Cannabis Science Conference Spring Coverage: Federal Rescheduling: Opinions and Impacts Panel

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During Day 1’s General Session Kim Stuck, The Canna Consortium, moderated a panel featuring David Vaillencourt of S3 Collective, Ken Sobel Esq., and Susan Audino of S.A. Audino & Associates, LLC, where they shared their perspectives on cannabis’s recent federal rescheduling to Schedule III.

On Day 1 of the Cannabis Science Conference taking place in Kansas City, Missouri, Kim Stuck of The Canna Consortium, moderated a panel featuring David Vaillencourt of S3 Collective, Ken Sobel Esq., and Susan Audino of S.A. Audino & Associates, LLC titled, “Federal Rescheduling: Opinions and Impacts”. In this engaging discussion, the panelist expressed their own commentary on what cannabis rescheduling means to the industry and how this can help it grow.

Susan Audino stated how rescheduling may not be as groundbreaking as some experts in the industry think it will be. "Most of it is imposed on them by legislation and so the regulatory bodies are then tasked with an impossible feat in front of them, which is regulating something that really hasn't been legal, and we don't know a whole lot about what are we going to do. Consequently, what's happened is many, many of the regulations don't make any practical sense. They're not pragmatic, they're not practical. They're not useful. In many cases, they actually contradict basic analytical chemistry principles. And so the regulations are forcing laboratories to rewrite and ignore what they were taught in school, even in chemistry 101 and so I think that the burden for a regulation set makes sense scientifically, empirically, is going to be improved, I think we're going to see a bigger burden on the regulatory system for that. I think that right now our system and encourages and advice on expectedly laboratories to take sideways, to cheat outright, to cut corners, and backpack in the gray zone and so regulatory bodies that say, 'Oh, we'll make stricter regulations'. And so the creativity for labs just checks up. So I think that is going to increase the overall burden on the regulatory system.”

The moderator, Kim Stuck posed a question to the panel following Audino's response, "With that, do you think that there's anything that labs should be ready for?"

"There's increased pressure on all of us whether you're a cultivator processor, lab testing agency, or regulator or even legislator, right, the fever pitch of this is untenable. We've got all these issues we need to solve. We just threw in rescheduling. There's uncertainty anytime something happens that changes in our lives. So how do we address that and create certainty and stability? Well, standards are the foundation for doing so," David Vaillencourt mentioned.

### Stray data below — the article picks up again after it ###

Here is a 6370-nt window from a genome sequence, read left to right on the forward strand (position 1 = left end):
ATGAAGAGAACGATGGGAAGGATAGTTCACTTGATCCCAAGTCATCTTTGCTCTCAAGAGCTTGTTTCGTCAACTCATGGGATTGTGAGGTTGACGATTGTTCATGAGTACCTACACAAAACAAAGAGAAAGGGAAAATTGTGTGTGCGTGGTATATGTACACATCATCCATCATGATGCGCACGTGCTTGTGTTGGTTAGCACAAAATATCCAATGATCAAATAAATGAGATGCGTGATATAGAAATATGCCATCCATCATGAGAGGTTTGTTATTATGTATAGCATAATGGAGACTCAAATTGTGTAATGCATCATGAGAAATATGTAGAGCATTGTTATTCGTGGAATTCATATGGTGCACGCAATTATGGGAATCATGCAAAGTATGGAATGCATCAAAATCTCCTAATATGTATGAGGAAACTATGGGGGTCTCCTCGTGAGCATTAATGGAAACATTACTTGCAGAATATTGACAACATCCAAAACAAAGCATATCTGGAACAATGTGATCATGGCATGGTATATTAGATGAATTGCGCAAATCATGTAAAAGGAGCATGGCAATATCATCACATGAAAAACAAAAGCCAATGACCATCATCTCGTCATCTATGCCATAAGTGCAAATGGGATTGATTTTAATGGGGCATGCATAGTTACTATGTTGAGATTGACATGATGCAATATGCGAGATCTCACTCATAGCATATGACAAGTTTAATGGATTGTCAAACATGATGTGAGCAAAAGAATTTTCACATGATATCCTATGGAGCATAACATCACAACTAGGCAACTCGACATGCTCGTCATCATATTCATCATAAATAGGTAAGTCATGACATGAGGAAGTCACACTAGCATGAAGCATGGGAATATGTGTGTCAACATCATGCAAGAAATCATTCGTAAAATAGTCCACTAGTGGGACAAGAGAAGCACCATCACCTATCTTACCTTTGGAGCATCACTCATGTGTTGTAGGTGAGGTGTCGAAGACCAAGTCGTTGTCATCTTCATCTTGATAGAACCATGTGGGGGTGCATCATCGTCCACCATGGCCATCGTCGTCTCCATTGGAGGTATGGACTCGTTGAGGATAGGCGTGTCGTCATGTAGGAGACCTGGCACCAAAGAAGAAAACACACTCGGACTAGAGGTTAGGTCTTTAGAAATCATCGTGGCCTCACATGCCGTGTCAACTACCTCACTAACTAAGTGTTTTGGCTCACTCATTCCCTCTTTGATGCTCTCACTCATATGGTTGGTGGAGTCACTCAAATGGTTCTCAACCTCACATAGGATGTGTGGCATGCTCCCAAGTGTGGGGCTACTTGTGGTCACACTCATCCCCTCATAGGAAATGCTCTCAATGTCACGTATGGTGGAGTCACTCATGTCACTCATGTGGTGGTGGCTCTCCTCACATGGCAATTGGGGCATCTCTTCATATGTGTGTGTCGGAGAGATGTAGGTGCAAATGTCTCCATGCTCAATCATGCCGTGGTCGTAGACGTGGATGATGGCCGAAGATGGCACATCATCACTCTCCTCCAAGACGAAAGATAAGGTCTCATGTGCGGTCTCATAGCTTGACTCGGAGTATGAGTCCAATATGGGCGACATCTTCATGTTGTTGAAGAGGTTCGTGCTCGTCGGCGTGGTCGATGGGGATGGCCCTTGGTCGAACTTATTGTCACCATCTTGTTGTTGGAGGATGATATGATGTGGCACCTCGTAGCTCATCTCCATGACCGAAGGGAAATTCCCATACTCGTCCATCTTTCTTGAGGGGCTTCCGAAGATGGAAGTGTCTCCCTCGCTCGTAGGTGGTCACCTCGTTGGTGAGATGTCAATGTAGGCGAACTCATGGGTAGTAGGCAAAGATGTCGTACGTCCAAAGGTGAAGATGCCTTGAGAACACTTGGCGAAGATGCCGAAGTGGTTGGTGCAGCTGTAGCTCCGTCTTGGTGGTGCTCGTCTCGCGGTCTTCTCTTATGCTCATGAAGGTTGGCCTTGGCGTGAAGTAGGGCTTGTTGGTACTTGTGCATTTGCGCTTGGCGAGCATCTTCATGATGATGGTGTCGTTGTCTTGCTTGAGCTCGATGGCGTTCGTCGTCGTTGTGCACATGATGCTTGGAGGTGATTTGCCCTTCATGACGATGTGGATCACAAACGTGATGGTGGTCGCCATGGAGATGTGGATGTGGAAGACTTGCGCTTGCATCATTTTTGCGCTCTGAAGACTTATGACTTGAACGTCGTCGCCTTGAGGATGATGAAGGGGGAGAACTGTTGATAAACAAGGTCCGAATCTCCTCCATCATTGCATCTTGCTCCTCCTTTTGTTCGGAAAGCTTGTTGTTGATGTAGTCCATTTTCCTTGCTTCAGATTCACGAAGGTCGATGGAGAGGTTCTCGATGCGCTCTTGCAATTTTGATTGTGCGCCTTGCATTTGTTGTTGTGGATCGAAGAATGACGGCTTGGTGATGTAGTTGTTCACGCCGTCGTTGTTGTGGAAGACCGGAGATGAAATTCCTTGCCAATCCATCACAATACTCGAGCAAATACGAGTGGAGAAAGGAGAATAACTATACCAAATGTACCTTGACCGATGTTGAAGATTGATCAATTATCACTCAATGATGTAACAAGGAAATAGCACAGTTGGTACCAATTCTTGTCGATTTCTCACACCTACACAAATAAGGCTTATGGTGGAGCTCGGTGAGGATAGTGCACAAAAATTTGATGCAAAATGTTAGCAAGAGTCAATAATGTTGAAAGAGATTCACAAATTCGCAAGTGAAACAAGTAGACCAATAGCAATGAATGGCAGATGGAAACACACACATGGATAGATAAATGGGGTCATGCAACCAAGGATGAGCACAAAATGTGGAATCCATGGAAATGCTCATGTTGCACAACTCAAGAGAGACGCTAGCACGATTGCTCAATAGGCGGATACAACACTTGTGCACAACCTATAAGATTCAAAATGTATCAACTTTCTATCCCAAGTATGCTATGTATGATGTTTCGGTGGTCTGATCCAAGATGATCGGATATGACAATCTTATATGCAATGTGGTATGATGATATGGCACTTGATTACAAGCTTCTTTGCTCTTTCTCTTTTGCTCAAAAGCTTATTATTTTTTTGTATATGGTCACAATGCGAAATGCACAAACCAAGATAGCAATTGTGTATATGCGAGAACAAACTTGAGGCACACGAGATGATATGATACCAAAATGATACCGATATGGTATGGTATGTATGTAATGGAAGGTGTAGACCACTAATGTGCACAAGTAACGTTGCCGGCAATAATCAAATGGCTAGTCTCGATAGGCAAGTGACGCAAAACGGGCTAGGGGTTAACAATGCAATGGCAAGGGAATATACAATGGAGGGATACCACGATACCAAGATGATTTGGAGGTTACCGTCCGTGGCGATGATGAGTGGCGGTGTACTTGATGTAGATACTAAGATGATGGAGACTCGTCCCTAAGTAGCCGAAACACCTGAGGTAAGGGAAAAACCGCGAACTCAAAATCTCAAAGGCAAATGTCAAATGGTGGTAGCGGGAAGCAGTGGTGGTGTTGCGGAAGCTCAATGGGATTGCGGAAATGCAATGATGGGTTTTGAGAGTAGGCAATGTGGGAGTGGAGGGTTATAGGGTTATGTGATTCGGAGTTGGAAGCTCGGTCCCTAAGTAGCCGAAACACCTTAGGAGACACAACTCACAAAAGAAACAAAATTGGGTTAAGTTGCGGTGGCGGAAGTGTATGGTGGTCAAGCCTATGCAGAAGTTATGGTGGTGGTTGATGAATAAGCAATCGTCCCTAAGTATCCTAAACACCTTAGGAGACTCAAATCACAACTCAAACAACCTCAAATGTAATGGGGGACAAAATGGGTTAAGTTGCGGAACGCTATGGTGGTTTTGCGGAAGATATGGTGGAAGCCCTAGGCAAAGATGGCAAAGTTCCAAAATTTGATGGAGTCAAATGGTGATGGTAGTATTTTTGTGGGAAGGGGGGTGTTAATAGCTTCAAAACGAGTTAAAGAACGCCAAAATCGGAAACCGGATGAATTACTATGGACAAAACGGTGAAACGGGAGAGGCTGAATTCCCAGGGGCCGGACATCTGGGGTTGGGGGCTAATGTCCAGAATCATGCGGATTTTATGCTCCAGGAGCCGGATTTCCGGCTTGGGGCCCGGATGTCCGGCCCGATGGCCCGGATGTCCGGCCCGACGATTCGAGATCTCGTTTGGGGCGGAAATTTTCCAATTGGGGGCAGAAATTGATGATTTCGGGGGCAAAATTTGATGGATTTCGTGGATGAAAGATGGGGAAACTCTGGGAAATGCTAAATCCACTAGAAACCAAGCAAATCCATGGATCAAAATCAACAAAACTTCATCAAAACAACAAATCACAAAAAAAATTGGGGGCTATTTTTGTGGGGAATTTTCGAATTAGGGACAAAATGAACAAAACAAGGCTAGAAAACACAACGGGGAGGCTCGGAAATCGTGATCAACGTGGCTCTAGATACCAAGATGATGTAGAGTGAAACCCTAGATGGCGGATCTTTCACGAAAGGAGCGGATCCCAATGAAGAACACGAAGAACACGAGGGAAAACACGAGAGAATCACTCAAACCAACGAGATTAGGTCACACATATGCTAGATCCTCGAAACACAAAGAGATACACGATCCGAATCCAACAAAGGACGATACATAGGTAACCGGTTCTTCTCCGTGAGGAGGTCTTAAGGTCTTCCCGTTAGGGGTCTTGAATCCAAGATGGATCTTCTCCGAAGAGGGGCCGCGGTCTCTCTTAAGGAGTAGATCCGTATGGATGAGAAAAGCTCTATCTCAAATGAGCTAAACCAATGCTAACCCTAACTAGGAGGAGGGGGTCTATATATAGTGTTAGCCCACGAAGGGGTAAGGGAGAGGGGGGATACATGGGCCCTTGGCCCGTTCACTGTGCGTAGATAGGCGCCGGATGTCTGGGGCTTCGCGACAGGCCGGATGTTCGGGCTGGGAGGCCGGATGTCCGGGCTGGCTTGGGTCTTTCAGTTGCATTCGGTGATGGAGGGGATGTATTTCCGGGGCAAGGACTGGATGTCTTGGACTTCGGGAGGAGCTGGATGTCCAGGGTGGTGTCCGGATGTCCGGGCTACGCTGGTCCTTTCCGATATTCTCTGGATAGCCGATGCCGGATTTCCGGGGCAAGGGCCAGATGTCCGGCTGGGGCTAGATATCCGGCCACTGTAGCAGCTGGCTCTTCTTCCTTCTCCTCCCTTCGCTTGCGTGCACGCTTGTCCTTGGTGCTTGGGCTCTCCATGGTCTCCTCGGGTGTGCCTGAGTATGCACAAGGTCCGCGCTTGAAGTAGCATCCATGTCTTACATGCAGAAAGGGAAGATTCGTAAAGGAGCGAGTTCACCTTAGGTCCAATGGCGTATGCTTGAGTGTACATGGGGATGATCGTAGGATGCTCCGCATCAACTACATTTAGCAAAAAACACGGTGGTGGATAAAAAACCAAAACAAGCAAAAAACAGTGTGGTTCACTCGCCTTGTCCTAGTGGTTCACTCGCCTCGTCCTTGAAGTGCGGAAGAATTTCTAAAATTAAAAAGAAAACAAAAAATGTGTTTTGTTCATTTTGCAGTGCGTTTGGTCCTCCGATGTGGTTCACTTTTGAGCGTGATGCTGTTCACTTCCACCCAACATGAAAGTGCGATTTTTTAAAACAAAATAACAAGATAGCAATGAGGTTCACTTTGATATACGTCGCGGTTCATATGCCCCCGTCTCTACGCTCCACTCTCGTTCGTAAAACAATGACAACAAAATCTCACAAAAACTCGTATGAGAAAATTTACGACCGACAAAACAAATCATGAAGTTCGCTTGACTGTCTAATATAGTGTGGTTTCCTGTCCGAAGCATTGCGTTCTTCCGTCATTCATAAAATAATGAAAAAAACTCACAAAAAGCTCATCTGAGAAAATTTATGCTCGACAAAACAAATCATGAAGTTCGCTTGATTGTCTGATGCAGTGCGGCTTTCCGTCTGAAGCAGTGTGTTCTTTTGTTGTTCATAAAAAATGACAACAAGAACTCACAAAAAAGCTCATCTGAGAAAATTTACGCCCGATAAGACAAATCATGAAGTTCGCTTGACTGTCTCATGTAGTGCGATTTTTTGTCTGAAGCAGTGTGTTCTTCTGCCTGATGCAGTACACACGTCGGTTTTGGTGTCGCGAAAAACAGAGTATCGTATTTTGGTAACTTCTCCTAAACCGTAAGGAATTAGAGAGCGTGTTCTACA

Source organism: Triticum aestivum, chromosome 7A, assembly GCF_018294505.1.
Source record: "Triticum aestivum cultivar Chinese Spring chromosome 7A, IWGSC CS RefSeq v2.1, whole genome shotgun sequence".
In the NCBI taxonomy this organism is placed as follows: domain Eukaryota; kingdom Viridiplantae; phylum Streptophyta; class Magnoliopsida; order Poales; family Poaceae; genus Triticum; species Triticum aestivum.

On the discussion of government involvement within the cannabis industry, Ken Sobel concluded that, "Our cannabis space, whether you call it a business, or industry, or social system that includes cannabis, we don't exist because of the Food and Drug Administiration (FDA) or the Drug Enforcement Administration (DEA) or anything like that. We exist in spite of that."

In this interview with Cannabis Science and Technology, David Vaillencourt details the importance of what the recent federal rescheduling means for the cannabis industry.


David Vaillencourt expressed that, "The biggest thing that I really want people to learn from this panel, is I want them to feel optimistic and encouraged. This is 54 years in the making, right when the Controlled Substances Act was put into place in 1970 one of the key things around putting marijuana, as it was called in this control subs substance act is was to place it in schedule one pending a scientific review, for scheduling later. After four lawsuits, most of them led by NORML since starting in 1972. That first one took 18 years to be adjudicated. And that started in 1972 and ended in 1990, with the administrator of the DEA, going back on what the administrative law judge, which is very technical procedure, stuff that maybe we'll get a chance to discuss, definitely during the panel on where they went against what the administrative law judge recommended, which was upholding a move to Schedule II. So long story to say, this is the first time that the federal government will if we see this process through correctly, stand with science and recognize what we've known all along that there is medical benefits and scientific benefits of this product, and it does not have a high level for abuse. There's a lot more that needs to happen. It's not legalization, it doesn't make interstate commerce happen. It's not descheduling, doesn't fix the war on drugs. But this is symbolic global progress that I think everybody should feel encouraged about and is the time to double down and take more action, not just say, ‘We're here’, like we're just getting started now in earnest."

To learn more about S3 Collective and our previous coverage of their webinar focusing on cannabis's rescheduling, click here.